Understanding intention and consequence, a cure for low self-esteem and self-doubt
I was 17 years old when I got my first piano. I had no prior musical experience, other than the odd music lesson in primary school, but I decided to buy a keyboard off of my friend for £10, I mean why not right? For months the keyboard lay dormant in my room. Sure, I played around with it initially, but I didn’t commit to it, and very soon it began to gather dust. It was only a couple of years later in college that I decided to pick it up again, and this time I had a motivation. A girl I had a crush on was very musical and had offhandedly mentioned that she liked guys who could play an instrument. So, I set off on a mission to dedicate time into an instrument I owned but had no particular interest in, with the goal of getting this girl to fall madly in love with me solely for my piano prowess. You can probably guess how that worked out. In this scenario my general thought process looked like this:
Intention: Learn the piano to win the love of my college crush, sunshine and rainbows ensue, and we all live happily ever after.
Consequence: Frustration, ridicule from my mates, plenty of tears and sad song playlists played on repeat.
Despite the inevitable failure of my original plan to woo this girl over, I continued to stick with the piano. Over time my perspective shifted on why I wanted to play: It became a nice break from studying, it felt satisfying to play songs which I enjoyed etc.
Eventually I wasn’t learning to play the piano in order to impress anyone in particular, instead I was learning to play the piano for myself.
At 21 years old I now feel I’m sufficiently competent on the piano to comfortably play a few songs and improvise some tunes as well. Eventually those who I was close with began to compliment me on how I played, and the better I got, the more the piano became a part of my Identity. Weirdly, though, this began to fill me with a lot of anxiety. I couldn’t help but think back to the original reasoning behind why I began to learn in the first place, and I started to doubt myself. Was I still learning the piano just to impress other people? Was I a fraud?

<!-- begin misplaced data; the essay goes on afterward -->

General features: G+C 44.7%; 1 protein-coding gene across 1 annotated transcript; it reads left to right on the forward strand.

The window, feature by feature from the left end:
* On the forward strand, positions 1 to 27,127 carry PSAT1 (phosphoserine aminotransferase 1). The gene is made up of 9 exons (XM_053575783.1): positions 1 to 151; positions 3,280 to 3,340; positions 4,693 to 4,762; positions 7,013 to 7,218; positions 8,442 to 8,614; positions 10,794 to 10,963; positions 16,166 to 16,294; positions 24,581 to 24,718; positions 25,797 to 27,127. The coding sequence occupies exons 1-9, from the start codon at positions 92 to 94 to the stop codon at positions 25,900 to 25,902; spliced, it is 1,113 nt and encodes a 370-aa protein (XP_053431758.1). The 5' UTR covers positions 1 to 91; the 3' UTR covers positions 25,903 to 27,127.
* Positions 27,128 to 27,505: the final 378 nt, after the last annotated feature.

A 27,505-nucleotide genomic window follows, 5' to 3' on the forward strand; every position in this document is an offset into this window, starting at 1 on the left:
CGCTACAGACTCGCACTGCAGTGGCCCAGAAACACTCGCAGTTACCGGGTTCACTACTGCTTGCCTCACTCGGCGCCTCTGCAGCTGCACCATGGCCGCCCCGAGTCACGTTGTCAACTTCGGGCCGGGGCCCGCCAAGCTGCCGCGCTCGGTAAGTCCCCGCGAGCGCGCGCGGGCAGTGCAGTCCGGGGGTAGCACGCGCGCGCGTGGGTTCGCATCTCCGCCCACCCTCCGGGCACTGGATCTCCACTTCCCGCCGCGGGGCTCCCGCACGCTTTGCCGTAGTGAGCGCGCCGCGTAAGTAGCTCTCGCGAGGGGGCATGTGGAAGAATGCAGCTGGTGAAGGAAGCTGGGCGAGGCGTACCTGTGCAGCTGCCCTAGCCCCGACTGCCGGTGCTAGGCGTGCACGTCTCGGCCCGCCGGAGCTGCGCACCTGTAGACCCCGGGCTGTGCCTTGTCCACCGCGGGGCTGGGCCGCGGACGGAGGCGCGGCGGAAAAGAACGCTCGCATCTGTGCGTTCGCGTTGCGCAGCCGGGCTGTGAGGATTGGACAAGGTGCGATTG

What I didn’t realise was that I had evidently failed to identify the difference between my intention and the consequences. In the case of the piano story, my original intention was to learn the piano so that I could impress the girl I had a crush on, and the consequence of that intention was a ripping into from my mates and a subsequent rejection. With my new shift in perspective however, the new thought process became:
Intention: Learn to play the piano because I think it’d be cool.
Consequence: Impress my mates, boost in self-confidence, win the adoration of millions of girls for my rendition of Nuvole Bianche (okay maybe not that part).
Here’s the kicker though: just because the consequences happen to be positive, it doesn’t mean that they have anything to do with the original intention all along. Sound weird? Hear me out.
Consequences are just that, they’re consequences. They are the uncontrollable results of an initial action, and sometimes that’s all there is to it. To that end, rather than dwell on why they happened or interpret some divine meaning from them, sometimes it’s better to accept that they simply couldn’t be controlled. and if they happen to be positive then you just have to ride the wave of happiness, baby!
As a person who tends to suffer from very low self-esteem, this thinking has been incredibly liberating to come to wrap my head around.
It’s completely reasonable that the acquisition of a new skill is going to bring about its fair share of interest from those who are close to you, but if you make it the sole reason for doing something then you either attract like-minded people who only do things for the benefit of others, or you gain no satisfaction from the completion of the goal because it wasn’t done for YOU. There’s no happy ending really.